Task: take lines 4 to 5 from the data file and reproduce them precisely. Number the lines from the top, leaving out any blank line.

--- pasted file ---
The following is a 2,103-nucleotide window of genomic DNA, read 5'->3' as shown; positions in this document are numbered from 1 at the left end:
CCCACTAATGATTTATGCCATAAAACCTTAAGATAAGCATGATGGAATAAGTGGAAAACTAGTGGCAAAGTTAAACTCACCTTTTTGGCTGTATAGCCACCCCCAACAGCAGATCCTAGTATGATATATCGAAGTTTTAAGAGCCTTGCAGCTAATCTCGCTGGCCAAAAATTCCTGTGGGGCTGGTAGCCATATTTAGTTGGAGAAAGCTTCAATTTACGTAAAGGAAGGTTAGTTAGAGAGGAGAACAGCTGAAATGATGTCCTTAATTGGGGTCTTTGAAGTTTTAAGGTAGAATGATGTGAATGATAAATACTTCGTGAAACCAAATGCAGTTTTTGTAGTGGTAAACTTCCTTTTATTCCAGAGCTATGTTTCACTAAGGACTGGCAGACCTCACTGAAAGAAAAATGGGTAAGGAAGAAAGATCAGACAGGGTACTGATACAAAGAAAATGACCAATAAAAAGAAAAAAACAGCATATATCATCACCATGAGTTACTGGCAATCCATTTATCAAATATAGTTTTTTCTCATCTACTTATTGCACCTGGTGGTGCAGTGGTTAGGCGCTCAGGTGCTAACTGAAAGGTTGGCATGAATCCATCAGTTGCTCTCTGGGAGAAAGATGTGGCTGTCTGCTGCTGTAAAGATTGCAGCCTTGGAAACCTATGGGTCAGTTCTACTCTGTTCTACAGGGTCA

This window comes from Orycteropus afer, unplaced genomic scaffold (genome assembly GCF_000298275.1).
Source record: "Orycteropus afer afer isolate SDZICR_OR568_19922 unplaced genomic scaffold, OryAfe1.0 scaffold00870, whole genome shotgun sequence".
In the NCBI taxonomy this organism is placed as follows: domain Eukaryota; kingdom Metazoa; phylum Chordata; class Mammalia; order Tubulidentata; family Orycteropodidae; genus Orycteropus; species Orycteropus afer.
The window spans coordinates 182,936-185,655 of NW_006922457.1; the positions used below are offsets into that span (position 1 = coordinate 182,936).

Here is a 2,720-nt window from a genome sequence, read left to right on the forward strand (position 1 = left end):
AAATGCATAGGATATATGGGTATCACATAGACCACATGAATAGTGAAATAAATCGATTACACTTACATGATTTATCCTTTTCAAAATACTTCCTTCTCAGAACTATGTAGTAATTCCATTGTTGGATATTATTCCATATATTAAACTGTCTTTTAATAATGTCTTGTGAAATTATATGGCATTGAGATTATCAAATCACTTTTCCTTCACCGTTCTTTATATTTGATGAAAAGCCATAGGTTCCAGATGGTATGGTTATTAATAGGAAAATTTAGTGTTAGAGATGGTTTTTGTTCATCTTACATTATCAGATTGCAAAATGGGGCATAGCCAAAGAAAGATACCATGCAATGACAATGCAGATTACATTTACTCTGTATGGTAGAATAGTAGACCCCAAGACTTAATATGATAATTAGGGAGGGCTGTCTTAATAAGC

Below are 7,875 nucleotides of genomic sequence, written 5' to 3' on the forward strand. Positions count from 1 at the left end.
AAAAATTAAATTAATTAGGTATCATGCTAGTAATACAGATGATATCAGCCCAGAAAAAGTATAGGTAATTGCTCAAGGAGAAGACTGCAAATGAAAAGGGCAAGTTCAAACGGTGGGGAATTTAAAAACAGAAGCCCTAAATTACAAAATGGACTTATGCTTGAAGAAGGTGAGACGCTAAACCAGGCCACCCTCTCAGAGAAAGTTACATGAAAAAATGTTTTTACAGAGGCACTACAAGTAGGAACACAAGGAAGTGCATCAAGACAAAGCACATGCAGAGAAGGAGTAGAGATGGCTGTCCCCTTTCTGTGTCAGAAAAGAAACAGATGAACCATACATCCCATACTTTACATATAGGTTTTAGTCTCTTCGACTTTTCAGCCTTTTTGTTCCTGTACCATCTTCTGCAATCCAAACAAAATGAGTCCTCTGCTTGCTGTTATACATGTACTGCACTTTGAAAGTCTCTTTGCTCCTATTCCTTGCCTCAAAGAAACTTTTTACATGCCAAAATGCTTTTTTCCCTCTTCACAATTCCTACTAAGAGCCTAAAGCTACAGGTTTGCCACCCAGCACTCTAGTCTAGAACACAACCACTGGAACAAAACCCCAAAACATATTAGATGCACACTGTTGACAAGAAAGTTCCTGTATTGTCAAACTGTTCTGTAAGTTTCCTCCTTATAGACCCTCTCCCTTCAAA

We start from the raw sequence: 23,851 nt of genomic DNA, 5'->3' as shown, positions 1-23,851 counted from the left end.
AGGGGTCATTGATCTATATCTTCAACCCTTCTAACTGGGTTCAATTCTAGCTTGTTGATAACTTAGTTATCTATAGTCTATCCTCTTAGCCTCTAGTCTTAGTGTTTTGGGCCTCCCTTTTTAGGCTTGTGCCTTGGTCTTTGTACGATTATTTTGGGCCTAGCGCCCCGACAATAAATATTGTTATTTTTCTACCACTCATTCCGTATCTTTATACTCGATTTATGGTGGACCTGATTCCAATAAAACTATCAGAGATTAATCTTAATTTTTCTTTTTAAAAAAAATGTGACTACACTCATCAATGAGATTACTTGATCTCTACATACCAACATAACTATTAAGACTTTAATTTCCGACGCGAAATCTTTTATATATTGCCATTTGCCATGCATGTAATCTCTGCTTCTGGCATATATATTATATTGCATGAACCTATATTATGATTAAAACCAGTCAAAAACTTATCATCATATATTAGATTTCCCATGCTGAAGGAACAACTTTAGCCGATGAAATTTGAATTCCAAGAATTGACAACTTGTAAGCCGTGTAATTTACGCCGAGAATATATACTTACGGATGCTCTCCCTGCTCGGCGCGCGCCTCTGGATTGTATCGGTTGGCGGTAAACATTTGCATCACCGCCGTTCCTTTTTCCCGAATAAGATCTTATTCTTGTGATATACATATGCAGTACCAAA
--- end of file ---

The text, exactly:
Source record: "Orycteropus afer afer isolate SDZICR_OR568_19922 unplaced genomic scaffold, OryAfe1.0 scaffold00870, whole genome shotgun sequence".
In the NCBI taxonomy this organism is placed as follows: domain Eukaryota; kingdom Metazoa; phylum Chordata; class Mammalia; order Tubulidentata; family Orycteropodidae; genus Orycteropus; species Orycteropus afer.